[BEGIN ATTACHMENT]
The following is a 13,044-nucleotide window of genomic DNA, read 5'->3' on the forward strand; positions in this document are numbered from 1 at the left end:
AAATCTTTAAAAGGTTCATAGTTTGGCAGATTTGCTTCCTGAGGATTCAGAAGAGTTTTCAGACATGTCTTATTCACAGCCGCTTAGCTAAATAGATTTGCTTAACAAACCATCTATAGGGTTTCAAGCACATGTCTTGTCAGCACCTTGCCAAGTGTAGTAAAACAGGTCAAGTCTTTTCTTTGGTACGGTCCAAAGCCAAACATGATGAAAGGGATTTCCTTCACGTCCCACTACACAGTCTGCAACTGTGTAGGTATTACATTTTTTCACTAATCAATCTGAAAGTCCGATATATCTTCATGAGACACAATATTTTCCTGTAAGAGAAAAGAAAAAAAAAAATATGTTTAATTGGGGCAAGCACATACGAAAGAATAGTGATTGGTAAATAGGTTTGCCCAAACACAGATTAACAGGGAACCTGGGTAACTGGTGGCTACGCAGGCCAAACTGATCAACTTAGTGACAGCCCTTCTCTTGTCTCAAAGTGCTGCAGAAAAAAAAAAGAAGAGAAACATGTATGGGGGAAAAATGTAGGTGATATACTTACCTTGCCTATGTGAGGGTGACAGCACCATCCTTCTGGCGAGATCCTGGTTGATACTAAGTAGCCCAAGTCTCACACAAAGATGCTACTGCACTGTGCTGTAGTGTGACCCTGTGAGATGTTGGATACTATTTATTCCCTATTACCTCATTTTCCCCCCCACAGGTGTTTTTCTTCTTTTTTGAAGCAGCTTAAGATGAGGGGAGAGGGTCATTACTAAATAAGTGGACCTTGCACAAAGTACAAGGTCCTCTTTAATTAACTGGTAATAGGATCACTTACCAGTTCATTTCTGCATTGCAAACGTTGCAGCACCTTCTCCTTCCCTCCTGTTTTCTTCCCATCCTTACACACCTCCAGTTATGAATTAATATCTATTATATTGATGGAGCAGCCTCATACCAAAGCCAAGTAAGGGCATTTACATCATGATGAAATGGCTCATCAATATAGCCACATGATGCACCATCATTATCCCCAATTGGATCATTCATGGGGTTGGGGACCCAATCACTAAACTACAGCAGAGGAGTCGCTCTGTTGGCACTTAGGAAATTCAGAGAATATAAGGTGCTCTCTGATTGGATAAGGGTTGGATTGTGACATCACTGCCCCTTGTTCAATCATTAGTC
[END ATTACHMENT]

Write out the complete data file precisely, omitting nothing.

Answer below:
The following is a 13,044-nucleotide window of genomic DNA, read 5'->3' on the forward strand; positions in this document are numbered from 1 at the left end:
AAATCTTTAAAAGGTTCATAGTTTGGCAGATTTGCTTCCTGAGGATTCAGAAGAGTTTTCAGACATGTCTTATTCACAGCCGCTTAGCTAAATAGATTTGCTTAACAAACCATCTATAGGGTTTCAAGCACATGTCTTGTCAGCACCTTGCCAAGTGTAGTAAAACAGGTCAAGTCTTTTCTTTGGTACGGTCCAAAGCCAAACATGATGAAAGGGATTTCCTTCACGTCCCACTACACAGTCTGCAACTGTGTAGGTATTACATTTTTTCACTAATCAATCTGAAAGTCCGATATATCTTCATGAGACACAATATTTTCCTGTAAGAGAAAAGAAAAAAAAAAATATGTTTAATTGGGGCAAGCACATACGAAAGAATAGTGATTGGTAAATAGGTTTGCCCAAACACAGATTAACAGGGAACCTGGGTAACTGGTGGCTACGCAGGCCAAACTGATCAACTTAGTGACAGCCCTTCTCTTGTCTCAAAGTGCTGCAGAAAAAAAAAAGAAGAGAAACATGTATGGGGGAAAAATGTAGGTGATATACTTACCTTGCCTATGTGAGGGTGACAGCACCATCCTTCTGGCGAGATCCTGGTTGATACTAAGTAGCCCAAGTCTCACACAAAGATGCTACTGCACTGTGCTGTAGTGTGACCCTGTGAGATGTTGGATACTATTTATTCCCTATTACCTCATTTTCCCCCCCACAGGTGTTTTTCTTCTTTTTTGAAGCAGCTTAAGATGAGGGGAGAGGGTCATTACTAAATAAGTGGACCTTGCACAAAGTACAAGGTCCTCTTTAATTAACTGGTAATAGGATCACTTACCAGTTCATTTCTGCATTGCAAACGTTGCAGCACCTTCTCCTTCCCTCCTGTTTTCTTCCCATCCTTACACACCTCCAGTTATGAATTAATATCTATTATATTGATGGAGCAGCCTCATACCAAAGCCAAGTAAGGGCATTTACATCATGATGAAATGGCTCATCAATATAGCCACATGATGCACCATCATTATCCCCAATTGGATCATTCATGGGGTTGGGGACCCAATCACTAAACTACAGCAGAGGAGTCGCTCTGTTGGCACTTAGGAAATTCAGAGAATATAAGGTGCTCTCTGATTGGATAAGGGTTGGATTGTGACATCACTGCCCCTTGTTCAATCATTAGTC